Opposition Leader Bill Shorten revealed on Sunday that, if elected into power, he would commit $4 billion to subsidise childcare, $2.4 billion in dental care for aged pensioners and $537 million to fund an increase in childcare workers’ wages.
The spending comes on top of Labor’s previously announced $2.3 billion Medicare cancer plan, bringing up total spend to about $9.2 billion so far, well within Treasury’s costing of Labor’s proposed tax changes at $387 billion over 10 years.
Labor’s proposed tax changes include an end to cash refunds for excess franking credits, a limit to negative gearing, halving the capital gains tax discount, introducing a 30 per cent trusts tax rate, and opposing the government’s personal income tax cuts.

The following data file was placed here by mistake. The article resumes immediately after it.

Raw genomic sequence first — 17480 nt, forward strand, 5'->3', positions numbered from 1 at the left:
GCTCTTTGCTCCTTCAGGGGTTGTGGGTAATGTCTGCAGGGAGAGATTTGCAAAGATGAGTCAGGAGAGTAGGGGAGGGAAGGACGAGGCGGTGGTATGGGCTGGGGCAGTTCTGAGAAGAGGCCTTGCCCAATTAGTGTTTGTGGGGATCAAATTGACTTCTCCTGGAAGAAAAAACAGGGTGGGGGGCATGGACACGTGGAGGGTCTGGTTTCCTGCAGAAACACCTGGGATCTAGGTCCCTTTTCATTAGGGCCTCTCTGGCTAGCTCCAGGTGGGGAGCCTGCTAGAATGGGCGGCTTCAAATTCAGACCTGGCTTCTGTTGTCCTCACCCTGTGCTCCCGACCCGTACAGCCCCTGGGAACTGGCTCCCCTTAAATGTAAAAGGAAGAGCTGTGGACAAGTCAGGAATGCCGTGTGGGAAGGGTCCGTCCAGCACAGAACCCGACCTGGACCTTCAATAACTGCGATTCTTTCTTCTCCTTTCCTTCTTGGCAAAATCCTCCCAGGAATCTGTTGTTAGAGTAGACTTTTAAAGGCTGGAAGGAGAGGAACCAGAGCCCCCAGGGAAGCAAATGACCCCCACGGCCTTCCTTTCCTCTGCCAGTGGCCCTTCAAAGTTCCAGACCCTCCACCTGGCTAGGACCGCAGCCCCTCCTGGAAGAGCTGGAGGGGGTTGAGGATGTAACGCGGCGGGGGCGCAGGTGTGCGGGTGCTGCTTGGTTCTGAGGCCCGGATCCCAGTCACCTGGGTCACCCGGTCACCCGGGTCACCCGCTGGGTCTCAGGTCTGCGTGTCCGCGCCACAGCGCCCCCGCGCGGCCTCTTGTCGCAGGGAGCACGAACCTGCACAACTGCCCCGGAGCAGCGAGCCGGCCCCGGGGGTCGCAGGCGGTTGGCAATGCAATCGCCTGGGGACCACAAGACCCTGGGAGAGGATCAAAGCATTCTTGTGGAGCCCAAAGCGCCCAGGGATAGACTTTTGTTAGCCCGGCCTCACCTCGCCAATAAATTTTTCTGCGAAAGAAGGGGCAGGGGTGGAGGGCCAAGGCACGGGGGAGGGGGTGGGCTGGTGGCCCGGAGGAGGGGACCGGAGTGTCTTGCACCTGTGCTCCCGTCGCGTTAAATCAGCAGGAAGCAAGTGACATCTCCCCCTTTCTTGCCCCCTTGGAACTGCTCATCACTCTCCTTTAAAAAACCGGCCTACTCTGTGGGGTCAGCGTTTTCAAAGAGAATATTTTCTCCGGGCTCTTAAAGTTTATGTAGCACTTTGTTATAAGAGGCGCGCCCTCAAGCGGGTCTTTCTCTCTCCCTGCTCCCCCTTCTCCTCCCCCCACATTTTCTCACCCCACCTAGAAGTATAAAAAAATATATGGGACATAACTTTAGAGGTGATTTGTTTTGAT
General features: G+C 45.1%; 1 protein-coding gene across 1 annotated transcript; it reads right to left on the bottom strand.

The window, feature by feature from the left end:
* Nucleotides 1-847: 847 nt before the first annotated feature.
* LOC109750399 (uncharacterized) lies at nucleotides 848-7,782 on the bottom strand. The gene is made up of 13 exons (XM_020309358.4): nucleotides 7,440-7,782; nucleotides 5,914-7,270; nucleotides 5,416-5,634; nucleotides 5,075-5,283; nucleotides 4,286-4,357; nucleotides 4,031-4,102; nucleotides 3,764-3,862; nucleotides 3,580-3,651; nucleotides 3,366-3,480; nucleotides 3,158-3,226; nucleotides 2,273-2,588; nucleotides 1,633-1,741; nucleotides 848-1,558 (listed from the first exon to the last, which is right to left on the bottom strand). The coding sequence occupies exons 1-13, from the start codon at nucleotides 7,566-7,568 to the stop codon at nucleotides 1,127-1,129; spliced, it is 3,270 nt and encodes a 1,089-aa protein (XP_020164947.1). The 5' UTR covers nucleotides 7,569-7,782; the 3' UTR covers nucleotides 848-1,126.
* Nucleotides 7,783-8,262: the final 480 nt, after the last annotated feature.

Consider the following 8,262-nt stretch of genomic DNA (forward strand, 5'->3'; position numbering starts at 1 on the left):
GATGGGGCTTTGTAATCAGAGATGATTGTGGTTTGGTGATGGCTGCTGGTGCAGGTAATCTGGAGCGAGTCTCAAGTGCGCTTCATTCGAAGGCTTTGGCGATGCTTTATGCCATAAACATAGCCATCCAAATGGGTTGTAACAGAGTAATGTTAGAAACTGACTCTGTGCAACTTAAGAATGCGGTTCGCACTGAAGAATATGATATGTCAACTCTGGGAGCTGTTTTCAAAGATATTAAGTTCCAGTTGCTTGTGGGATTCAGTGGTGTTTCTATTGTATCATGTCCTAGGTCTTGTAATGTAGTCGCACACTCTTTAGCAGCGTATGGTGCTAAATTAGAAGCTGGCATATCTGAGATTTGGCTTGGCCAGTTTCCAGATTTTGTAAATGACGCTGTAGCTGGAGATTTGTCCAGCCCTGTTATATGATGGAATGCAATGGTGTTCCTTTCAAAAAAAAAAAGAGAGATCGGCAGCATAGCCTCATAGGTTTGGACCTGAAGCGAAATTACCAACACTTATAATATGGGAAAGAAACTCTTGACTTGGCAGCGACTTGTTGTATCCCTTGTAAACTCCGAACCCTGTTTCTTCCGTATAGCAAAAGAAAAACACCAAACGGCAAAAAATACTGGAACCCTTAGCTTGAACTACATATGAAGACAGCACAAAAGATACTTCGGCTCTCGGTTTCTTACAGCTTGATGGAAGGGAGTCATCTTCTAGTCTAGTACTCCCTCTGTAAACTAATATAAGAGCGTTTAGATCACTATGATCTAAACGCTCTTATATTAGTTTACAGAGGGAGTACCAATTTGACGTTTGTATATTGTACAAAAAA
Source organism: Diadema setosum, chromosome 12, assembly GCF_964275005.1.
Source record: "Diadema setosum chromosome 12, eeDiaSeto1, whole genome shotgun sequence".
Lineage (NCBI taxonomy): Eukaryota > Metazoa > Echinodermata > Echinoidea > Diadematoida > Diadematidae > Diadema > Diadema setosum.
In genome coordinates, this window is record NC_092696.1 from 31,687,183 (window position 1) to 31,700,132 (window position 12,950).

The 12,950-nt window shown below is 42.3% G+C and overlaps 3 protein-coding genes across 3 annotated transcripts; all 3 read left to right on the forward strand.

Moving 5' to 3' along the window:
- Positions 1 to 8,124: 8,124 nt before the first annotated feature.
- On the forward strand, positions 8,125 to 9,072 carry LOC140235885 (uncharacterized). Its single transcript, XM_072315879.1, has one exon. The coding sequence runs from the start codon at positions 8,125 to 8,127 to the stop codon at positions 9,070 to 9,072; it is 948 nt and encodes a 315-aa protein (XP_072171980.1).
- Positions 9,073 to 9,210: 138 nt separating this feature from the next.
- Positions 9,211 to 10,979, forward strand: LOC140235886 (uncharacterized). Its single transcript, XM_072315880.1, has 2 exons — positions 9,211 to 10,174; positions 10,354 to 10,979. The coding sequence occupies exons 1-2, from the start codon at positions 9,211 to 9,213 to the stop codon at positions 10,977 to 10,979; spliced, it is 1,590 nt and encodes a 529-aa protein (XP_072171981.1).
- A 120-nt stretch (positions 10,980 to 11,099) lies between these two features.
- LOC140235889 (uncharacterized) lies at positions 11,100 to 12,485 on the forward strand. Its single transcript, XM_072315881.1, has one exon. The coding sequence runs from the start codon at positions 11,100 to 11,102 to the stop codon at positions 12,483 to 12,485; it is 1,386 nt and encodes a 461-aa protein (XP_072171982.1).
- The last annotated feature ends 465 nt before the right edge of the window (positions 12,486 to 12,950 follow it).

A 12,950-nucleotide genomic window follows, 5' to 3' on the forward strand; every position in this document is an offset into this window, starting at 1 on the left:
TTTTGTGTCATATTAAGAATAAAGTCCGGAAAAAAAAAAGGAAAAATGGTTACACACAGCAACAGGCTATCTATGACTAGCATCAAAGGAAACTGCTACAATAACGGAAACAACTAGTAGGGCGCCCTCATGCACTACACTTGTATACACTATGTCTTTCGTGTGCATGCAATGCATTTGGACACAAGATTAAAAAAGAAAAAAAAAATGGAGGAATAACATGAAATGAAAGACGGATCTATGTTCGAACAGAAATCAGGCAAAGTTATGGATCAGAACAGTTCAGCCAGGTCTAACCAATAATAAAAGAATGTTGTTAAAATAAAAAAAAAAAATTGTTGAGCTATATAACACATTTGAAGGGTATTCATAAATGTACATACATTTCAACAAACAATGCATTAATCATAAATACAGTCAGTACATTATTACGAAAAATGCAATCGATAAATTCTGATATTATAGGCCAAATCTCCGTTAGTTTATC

“It is time for us to draw the threads of our story together to end the intergenerational unfairness in our tax system,” Mr Shorten said on Sunday.
“The current government, the Liberals and the Nationals, cannot do what we have just promised.'”
Prime Minister Scott Morrison continued to focus on the increase in taxes under a Labor government.
“It’s a choice between a government that has demonstrated that it knows how to manage money and a Labor Party under Bill Shorten who has demonstrated that they can’t control what they spend, so it means they can’t control what they tax,” he said.